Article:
Khalil Hamra, Associated Press
CAIRO — More than 15 months after autocratic leader Hosni Mubarak's ouster, Egyptians streamed to polling stations Wednesday to freely choose a president for the first time in generations. Waiting hours in line, some debated to the last minute over their vote in a historic election pitting old regime figures against ascending Islamists.
A sense of amazement at having a choice pervaded the crowds in line, along with fervent expectation over where a new leader will take a country that has been in turmoil ever since its ruler for nearly 30 years was toppled by mass protests.
Some backed Mubarak-era veterans, believing they can bring stability after months of rising crime, a crumbling economy and bloody riots. Others were horrified by the thought, believing the "feloul" — or "remnants" of the regime — will keep Egypt locked in dictatorship and thwart democracy.
Islamists, particularly the Muslim Brotherhood, saw their chance to lead a country where they were repressed for decades and to implement their version of Islamic law. Their critics recoiled, fearing theocracy.
"You can't tell me, 'Vote for this or else you're a sinner!'" Wael Ramadan argued with another man in line at a polling station in the impoverished Cairo neighborhood of Basateen. "We never said that," protested the man. "Yes, you did," Ramadan shot back.
"The revolution changed a lot. Good things and bad things," Ramadan, a 40-year-old employee at a mobile phone company, said afterward. "The good thing is all this freedom. We are here and putting up with the trouble of waiting in line for electing a president. My vote matters. It is now a right ... Now we want a president that has a vision."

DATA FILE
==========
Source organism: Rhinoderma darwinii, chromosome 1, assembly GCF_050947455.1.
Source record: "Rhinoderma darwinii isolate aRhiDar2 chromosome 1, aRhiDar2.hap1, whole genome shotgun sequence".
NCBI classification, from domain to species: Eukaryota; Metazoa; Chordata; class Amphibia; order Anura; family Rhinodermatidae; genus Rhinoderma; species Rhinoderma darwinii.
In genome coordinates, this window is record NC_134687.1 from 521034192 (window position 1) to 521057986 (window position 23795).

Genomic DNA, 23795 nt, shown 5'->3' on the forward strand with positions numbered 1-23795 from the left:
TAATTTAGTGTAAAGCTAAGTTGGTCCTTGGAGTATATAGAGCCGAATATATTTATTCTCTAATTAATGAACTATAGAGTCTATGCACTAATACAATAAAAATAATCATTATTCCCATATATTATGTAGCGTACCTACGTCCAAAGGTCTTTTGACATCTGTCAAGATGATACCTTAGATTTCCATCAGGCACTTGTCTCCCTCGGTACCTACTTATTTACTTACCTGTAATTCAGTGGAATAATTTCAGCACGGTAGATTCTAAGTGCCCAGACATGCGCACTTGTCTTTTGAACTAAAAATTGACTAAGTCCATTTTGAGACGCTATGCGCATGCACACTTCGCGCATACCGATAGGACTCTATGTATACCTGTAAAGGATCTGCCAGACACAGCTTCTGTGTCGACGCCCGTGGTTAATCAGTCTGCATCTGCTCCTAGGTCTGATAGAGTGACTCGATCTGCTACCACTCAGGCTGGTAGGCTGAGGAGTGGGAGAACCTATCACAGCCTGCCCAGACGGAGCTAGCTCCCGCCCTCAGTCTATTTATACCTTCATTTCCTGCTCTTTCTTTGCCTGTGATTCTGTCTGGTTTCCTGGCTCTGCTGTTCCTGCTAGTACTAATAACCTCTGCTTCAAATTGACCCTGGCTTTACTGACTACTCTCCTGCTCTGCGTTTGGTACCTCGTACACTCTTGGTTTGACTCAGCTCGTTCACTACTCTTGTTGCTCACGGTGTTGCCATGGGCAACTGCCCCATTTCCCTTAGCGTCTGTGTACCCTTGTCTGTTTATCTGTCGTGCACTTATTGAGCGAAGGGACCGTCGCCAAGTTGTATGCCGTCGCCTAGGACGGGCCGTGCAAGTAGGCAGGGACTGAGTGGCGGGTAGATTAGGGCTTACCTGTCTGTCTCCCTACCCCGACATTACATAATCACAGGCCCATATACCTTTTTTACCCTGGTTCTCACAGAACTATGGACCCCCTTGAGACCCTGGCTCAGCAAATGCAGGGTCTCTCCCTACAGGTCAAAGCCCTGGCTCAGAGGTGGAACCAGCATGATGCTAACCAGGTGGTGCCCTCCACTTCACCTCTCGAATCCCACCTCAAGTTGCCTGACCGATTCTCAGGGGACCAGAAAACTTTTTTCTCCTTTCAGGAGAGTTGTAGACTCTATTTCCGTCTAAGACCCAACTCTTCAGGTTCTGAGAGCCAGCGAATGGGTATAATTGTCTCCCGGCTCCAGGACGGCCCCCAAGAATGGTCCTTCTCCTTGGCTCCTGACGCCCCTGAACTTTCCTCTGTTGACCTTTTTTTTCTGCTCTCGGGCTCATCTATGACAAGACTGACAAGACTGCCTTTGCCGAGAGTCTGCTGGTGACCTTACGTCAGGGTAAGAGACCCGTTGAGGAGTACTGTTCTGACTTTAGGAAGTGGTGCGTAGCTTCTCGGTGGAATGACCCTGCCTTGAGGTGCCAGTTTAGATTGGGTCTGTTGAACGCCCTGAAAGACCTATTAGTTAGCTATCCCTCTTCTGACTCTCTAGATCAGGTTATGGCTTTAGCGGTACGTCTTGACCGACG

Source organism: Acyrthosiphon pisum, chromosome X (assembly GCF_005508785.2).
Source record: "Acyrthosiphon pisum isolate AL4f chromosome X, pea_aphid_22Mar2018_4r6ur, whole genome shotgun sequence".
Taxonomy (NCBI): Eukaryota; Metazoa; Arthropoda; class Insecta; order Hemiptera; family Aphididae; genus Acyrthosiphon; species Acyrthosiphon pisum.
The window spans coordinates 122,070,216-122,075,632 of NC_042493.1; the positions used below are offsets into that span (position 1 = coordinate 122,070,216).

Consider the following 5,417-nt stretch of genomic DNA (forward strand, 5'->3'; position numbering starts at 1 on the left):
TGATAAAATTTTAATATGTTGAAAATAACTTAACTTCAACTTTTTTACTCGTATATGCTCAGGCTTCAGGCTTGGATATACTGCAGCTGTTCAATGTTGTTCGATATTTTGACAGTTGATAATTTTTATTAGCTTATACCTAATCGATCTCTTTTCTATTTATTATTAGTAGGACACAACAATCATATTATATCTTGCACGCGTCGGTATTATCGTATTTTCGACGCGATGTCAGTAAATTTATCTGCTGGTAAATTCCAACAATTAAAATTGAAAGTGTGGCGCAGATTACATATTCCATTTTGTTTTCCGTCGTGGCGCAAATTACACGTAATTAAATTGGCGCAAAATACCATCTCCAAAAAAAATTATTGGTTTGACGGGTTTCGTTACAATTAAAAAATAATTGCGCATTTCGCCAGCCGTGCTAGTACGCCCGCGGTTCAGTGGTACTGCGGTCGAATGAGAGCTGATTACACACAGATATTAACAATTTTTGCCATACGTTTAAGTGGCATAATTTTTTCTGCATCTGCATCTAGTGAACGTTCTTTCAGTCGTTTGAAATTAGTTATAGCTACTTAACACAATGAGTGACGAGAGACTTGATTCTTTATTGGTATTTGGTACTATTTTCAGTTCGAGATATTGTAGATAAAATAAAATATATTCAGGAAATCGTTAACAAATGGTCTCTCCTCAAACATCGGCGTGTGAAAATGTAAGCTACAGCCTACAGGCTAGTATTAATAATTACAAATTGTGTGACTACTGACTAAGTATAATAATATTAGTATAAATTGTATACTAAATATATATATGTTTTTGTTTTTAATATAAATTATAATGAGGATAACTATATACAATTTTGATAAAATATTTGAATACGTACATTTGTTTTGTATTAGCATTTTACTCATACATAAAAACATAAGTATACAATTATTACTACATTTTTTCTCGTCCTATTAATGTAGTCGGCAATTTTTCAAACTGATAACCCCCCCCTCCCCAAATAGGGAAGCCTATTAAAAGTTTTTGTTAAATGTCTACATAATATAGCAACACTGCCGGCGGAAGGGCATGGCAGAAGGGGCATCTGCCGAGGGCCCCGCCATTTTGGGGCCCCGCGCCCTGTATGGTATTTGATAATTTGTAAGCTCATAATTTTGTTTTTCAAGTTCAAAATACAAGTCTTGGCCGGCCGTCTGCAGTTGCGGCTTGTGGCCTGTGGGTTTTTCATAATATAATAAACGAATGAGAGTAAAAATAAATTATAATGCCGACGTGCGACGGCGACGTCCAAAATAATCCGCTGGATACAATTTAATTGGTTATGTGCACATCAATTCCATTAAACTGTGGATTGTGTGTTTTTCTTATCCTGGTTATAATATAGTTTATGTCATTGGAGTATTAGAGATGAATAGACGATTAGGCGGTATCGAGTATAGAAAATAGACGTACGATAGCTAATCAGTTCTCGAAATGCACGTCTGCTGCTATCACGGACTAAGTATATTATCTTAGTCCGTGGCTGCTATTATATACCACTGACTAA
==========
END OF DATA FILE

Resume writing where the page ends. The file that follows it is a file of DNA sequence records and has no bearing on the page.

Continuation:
A field of 13 candidates is running in the voting Wednesday and Thursday. The two-day first run is not expected to produce an outright winner, so a runoff between the two top vote-getters will be held June 16-17. The winner will be announced June 21. Around 50 million people are eligible to vote.
An Islamist victory will likely mean a greater emphasis on religion in government. The Muslim Brotherhood, which already dominates parliament, says it won't mimic Saudi Arabia and force women to wear veils or implement harsh punishments like amputations. But it says it does want to implement a more moderate version of Islamic law, which liberals fear will mean limitations on many rights.
Many of the candidates have called for amendments in Egypt's 1979 peace treaty with Israel, which remains deeply unpopular. None is likely to dump it, but a victory by any of the Islamist or leftist candidates in the race could mean strained ties with Israel and a stronger stance in support of the Palestinians in the peace process. The candidates from the Mubarak's regime — and, ironically, the Brotherhood, which has already held multiple talks with U.S. officials — are most likely to maintain the alliance with the United States.
The real election battle is between four front-runners.
The main Islamist contenders are Mohammed Morsi of the powerful Brotherhood and Abdel-Moneim Abolfotoh, a moderate Islamist whose inclusive platform has won him the support of some liberals, leftists and minority Christians.
The two secular front-runners are both veterans of Mubarak's regime — former prime minister Ahmed Shafiq and former foreign minister Amr Moussa.
The winner will face a monumental task. The economy has been sliding as the key tourism industry dried up — though it starting to inch back up. Crime has increased. Labor strikes have proliferated.
"May God help the new president," said Zaki Mohammed, a teacher in his 40s as he waited to vote in a district close to the Giza Pyramids. "There will be 82 million pairs of eyes watching him."
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